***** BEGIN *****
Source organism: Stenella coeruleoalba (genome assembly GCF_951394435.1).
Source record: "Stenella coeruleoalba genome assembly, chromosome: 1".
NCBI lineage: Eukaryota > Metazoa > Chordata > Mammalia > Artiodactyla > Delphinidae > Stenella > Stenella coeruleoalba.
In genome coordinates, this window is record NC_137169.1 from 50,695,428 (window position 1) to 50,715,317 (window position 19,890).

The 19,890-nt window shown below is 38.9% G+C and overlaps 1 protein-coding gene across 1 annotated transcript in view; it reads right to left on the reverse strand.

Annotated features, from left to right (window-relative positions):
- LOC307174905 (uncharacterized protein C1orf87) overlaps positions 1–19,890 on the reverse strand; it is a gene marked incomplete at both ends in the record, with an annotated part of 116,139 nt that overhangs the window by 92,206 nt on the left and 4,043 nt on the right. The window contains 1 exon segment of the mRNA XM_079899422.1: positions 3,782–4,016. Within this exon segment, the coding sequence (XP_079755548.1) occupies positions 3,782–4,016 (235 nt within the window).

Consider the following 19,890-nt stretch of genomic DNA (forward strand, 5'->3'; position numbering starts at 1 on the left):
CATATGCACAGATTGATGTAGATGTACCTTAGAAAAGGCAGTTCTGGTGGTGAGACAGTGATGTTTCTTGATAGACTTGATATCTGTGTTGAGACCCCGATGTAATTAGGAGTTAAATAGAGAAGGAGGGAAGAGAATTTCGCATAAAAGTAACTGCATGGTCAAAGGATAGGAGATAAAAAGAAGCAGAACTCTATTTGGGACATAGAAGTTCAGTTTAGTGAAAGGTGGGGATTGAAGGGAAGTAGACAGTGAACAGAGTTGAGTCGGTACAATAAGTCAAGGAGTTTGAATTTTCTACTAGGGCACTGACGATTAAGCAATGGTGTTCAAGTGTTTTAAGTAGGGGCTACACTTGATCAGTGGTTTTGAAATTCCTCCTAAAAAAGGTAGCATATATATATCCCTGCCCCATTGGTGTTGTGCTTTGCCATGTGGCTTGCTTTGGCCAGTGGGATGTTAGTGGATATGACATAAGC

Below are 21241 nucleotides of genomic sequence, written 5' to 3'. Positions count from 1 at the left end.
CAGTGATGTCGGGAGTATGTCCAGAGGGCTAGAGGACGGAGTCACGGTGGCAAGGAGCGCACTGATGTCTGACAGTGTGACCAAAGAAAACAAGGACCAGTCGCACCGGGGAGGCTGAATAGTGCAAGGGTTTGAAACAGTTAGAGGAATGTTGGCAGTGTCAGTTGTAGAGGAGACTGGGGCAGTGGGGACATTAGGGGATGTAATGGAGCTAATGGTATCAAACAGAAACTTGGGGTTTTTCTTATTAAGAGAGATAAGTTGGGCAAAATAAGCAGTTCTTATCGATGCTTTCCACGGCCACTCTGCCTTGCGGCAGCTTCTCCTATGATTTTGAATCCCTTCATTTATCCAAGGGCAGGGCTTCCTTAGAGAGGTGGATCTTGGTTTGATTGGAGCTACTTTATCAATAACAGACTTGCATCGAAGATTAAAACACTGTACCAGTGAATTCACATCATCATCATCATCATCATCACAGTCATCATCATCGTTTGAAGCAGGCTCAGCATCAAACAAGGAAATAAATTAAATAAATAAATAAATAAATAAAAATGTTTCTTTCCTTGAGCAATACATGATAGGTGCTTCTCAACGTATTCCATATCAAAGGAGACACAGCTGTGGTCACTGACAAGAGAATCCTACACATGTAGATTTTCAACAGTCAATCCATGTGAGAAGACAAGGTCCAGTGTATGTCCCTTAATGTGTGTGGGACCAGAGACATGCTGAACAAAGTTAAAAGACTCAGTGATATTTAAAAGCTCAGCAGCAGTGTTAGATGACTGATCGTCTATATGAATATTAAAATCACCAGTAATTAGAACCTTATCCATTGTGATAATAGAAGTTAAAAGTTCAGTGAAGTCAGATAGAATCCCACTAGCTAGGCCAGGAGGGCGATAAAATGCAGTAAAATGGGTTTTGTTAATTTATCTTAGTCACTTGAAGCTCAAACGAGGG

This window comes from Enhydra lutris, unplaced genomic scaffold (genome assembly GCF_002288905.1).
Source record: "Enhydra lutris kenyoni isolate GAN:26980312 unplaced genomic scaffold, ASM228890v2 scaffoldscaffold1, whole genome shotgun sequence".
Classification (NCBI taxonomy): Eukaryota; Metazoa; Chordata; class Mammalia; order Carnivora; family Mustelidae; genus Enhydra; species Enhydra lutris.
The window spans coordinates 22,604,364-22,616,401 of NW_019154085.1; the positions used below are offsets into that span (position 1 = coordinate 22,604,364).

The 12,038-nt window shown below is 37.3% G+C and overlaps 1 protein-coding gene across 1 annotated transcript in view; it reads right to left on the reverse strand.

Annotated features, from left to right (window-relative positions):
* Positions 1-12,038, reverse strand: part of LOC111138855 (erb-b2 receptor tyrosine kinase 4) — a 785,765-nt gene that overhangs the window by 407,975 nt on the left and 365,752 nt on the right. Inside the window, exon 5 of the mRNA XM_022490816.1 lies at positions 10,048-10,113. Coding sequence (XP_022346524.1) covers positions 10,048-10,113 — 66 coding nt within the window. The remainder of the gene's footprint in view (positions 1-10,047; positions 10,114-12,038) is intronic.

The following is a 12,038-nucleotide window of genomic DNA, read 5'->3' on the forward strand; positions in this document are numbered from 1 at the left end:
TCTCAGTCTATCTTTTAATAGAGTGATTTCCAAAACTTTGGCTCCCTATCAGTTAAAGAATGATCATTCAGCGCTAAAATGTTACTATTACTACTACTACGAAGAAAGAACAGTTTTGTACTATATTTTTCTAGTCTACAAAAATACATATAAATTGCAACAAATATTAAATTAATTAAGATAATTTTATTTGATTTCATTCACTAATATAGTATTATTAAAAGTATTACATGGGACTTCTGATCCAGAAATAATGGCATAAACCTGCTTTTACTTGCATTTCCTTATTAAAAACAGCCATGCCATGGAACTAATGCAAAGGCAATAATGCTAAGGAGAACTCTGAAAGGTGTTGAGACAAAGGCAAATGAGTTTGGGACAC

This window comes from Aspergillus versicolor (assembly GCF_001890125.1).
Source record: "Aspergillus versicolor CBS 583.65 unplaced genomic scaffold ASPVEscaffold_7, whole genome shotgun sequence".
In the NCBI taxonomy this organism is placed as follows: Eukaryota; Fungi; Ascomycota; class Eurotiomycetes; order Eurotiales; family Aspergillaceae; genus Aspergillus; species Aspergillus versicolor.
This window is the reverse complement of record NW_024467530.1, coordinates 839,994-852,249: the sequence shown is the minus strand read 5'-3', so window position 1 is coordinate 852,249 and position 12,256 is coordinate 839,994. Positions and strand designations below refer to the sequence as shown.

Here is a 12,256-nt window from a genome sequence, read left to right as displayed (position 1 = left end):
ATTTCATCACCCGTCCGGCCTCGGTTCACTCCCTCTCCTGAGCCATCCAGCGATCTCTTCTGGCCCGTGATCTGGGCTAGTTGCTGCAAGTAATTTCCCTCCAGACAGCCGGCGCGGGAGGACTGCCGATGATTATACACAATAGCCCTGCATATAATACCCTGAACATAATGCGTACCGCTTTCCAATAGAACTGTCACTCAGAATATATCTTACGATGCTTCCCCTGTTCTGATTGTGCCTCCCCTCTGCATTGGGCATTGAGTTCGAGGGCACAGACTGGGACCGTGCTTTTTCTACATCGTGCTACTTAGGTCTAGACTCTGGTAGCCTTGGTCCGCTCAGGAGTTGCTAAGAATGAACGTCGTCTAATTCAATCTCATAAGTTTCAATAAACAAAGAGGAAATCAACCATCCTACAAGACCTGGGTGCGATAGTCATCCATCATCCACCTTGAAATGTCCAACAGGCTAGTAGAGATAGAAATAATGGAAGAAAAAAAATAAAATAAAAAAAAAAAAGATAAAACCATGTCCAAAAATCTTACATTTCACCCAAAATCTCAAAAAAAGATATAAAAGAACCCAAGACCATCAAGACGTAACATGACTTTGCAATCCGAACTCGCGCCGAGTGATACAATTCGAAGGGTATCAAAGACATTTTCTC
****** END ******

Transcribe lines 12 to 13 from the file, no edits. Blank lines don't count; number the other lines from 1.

This window comes from Enhydra lutris, unplaced genomic scaffold (genome assembly GCF_002288905.1).
Source record: "Enhydra lutris kenyoni isolate GAN:26980312 unplaced genomic scaffold, ASM228890v2 scaffoldscaffold1, whole genome shotgun sequence".